The Big Question of religious liberty in our time has yet to be answered by the U.S. Supreme Court. It’s a question that tests the Court’s commitment to protecting individual rights against a majority intent upon trampling them.

The question is: should people of faith be forced out of business by anti-discrimination laws for refusing to assist in what their faith condemns?

We had hoped the question would be answered when the Court vindicated a baker who refused to bake a wedding cake for a same-sex couple. But the state there had shown such extreme hostility toward the baker’s faith that the Court’s ruling did not reach the broader issue. So the Big Question remains.

Now, the case of Arlene’s Flowers, Inc. v. Washington offers the Supreme Court another chance to answer it. Until then, lower courts will continue to reach varying conclusions. And with an issue this central to America’s soul, outcomes should not hinge on geography.

We’ve been headed toward the Big Question for a long time.

With legal recognition of same-sex unions achieved, advocates have raised the bar. They seek to use the iron fist of the state to force dissenters to kneel before the new orthodoxy. They have done this most effectively through state and local laws making “sexual orientation,” and in some cases, “gender identity” what are called “protected classes” under “public accommodation laws.”

Most states have one of these laws in place, precluding businesses that are open to the public from discriminating against customers based on certain factors. The list varies from state to state, but the most common protected classes are race, sex, national origin, and religion.

In practice, adding “sexual orientation” to that list has resulted in states treating people of faith — people who believe what they have always believed about sex, gender, and marriage — as bigots. This is a tough reality for the faithful to swallow. In fact, I suspect that the sheer discomfort of being labeled a “bigot” — however unjustly — has caused many to abandon their beliefs.

The truth is, the behavior that is putting the faithful in conflict with these laws is not bigotry. And in fact, the state is forbidden to punish it as such. America needs to understand why.

State public accommodation laws are based on good intentions. States passed them because the majority of citizens wanted to ensure fair treatment of classes of people who tended to face discrimination in the marketplace — most notably, racial, ethnic, and religious minorities.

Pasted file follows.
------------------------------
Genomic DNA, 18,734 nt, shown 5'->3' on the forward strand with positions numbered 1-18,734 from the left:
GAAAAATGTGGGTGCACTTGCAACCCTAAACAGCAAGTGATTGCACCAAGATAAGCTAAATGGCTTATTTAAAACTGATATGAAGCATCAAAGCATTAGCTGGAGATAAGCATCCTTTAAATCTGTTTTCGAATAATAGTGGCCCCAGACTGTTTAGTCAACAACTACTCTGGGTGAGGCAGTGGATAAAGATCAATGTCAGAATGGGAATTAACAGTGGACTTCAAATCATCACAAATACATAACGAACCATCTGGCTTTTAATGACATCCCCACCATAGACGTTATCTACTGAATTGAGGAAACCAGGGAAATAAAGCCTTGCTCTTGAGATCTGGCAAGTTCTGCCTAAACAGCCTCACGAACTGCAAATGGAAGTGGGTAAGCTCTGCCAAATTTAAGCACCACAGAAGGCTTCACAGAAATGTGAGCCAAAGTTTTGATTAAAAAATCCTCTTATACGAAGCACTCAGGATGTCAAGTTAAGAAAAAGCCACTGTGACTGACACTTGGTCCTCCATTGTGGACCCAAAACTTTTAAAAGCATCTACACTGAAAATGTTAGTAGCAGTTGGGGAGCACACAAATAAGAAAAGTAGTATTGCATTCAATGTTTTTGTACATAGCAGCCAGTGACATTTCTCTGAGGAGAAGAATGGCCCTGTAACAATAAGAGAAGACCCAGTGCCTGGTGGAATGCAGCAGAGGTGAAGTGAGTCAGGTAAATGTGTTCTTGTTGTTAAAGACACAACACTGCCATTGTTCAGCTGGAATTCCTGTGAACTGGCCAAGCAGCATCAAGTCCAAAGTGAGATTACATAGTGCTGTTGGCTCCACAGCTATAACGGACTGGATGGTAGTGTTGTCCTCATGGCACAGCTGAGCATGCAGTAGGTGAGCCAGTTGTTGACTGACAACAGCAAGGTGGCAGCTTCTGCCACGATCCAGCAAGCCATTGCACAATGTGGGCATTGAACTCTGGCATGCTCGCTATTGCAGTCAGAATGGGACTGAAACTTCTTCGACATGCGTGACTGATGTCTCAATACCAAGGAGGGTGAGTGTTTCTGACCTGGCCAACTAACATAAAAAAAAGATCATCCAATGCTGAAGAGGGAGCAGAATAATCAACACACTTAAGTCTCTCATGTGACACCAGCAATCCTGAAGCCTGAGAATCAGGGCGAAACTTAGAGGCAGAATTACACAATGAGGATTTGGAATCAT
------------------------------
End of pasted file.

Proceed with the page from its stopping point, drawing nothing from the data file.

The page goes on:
We saw the injustice of a man being turned away from a lunch counter because of the color of his skin. So we used political power to forbid it. And that was just fine, because serving a customer in a diner does not implicate the server’s basic rights.

But consider what is triggering these laws’ protection for sexual orientation. No one is refusing service to same-sex couples at lunch counters. Christians are respectfully turning down business contracts that would have them profit from an act that violates their faith — the same-sex wedding ceremony.

In fact, one common fact in the cases of the bakers, calligraphers and florists who have been persecuted under these laws is that none of them refused service to gay people or same-sex couples. They only refused to service the wedding ceremony itself.

There is a crucial legal difference here that must not be minimized.

When a person of faith refuses to assist in celebrating a same-sex union, he or she is exercising core individual liberties. We enshrined these freedoms in the First Amendment in order to place them beyond the reach of lawmakers and popular majorities. As the Supreme Court said back in 1943, “Fundamental rights may not be submitted to a vote; they depend on the outcome of no elections.”

In other words, no state law — no matter how many citizens support it — can give a class of people the power to demand that I celebrate something my faith forbids. Our system of government is justly zealous for the natural rights of individuals. In our modern tendency to think in terms of classes, we must be careful not to trespass those sacred grounds.

Rita Dunaway lives in Harrisonburg and is the author of "Restoring America's Soul: Advancing Timeless Conservative Principles in a Wayward Culture." Her column appears on

(5) comments


I think all this fuss could have been avoided if the soon-to-be-wed couple had simple gone to and made arrangements with a Muslim bakery – assuming it was not a rooftop bakery, of course.

R B Tate

Allahu Akbar![tongue_smile]


Oh please. Whether refusing to serve someone at a lunch counter or refusing to serve someone at a bakery, they are refusing to serve a paying customer. Furthermore, this exposes a double standard of some so-called Constitutional conservatives: they bellyache when liberals rely on the courts to interpret the Constitution to a modern situation and rule in their favor, but then think it's fine to do the same damned thing for an interpretation of what conservatives want.


Dear LVW, so you would have no issues with a Christian using the courts to force a homosexual baker to produce a cake for a heterosexual pride event that he opposes since the Christian is a paying customer?


Hehehe. I think you stumped LVW on that one Mufalme Bishop.

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